• @Axioplase: Pimsleur is not a book, it is an audiocourse. This is not a "question about book", it is a request for better learning method that would allow me to learn more in the same amount of time. If japense.stackxechange is not the right place to ask, then where is the right place for this question? – SigTerm Oct 17 '11 at 3:21
  • @SigTerm: well, [meta] is a better place. In Japanese Language we discuss the language and how to use it, not how to learn it. For methods, I'd say that any of the gazillions websites related to learning Japanese should be a good place to ask too. Also, see meta.japanese.stackexchange.com/questions/1/… – Axioplase Oct 17 '11 at 4:39
  • @SigTerm: as Axioplase said, the FAQ is absolutely sub-par (a problem that has a lot to do with how SE is set up). However, if you look through any discussion on what the scope of JLU is (usually in Meta), you'll see discussions about learning methods are considered out-of-scope (which in no way means "questions by students": these are absolutely not a problem). Anyway: not a big deal, I was not criticising your posting, just letting you know and migrating it to where it belonged... – Dave Oct 17 '11 at 5:41
  • @Dave: Well, then I'll search for some other place to ask. I just thought that asking an advice from people who already learned language (to some extent) might be a good idea. Anyway, regarding "JLU" - you might want to setup some kind of community wiki answer for questions like this one. – SigTerm Oct 17 '11 at 8:36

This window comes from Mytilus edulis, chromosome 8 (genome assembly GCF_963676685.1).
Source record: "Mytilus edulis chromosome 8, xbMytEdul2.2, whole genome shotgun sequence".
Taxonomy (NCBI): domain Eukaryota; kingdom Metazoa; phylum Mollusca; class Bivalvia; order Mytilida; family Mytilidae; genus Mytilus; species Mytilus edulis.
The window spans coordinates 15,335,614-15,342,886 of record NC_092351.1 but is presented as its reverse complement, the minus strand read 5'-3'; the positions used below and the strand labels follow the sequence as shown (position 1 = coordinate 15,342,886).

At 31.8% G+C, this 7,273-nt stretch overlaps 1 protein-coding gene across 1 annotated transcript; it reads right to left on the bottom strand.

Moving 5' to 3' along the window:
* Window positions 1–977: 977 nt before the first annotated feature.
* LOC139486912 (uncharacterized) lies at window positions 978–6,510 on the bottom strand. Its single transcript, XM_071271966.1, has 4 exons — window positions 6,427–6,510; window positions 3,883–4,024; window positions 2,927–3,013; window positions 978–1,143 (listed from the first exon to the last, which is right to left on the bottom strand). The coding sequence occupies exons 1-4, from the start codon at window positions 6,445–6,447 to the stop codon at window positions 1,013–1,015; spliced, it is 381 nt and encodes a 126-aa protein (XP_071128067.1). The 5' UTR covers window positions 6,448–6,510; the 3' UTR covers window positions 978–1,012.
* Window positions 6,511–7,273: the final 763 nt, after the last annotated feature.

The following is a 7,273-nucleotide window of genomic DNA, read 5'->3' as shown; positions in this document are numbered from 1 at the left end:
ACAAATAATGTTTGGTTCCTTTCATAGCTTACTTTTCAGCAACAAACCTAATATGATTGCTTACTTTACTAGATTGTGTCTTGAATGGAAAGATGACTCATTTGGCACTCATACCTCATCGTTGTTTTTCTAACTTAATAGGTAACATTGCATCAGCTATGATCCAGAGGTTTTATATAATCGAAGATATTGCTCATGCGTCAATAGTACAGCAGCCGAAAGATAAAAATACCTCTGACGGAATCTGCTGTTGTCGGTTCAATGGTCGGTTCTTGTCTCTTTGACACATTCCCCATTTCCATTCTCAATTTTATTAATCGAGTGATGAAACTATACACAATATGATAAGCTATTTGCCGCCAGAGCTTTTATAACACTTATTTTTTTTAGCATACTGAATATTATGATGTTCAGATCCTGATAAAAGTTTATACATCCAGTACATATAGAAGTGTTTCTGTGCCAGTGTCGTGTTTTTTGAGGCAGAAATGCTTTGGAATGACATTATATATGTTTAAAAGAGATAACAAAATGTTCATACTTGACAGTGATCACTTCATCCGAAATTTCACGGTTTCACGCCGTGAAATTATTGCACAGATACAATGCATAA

• @SigTerm: re. a CW answer for questions like this one: this is exactly what this question is... Unfortunately, its format doesn't seem to appeal to any contributor willing to give an answer (if I had to take a guess, I would say the focus is too broad). – Dave Oct 18 '11 at 10:14
  • @Dave: All I wanted is a reply from person that learned language, has been using pimsluer, faced the same problem and found a solution (i.e. more efficient learning approach). Perhaps I should have been more specific. – SigTerm Oct 18 '11 at 14:40
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Complete lack of replies in 2 weeks on japanese forum is rather surprising (it IS japanese forum, so there SHOULD be some fluent people that could share tips, right?). Anyway...

I did some research, and it looks like the "more efficient" approach for japanese learning means following:

  1. Using Heisig's "Remembering the Kana" for hiragana/katakana
  2. Using Heisig's "Remembering the Kanji" for Kanji.
  3. Learning sentences instead of separate words.
  4. Speaking sentences aloud (while you learn them) since the first day.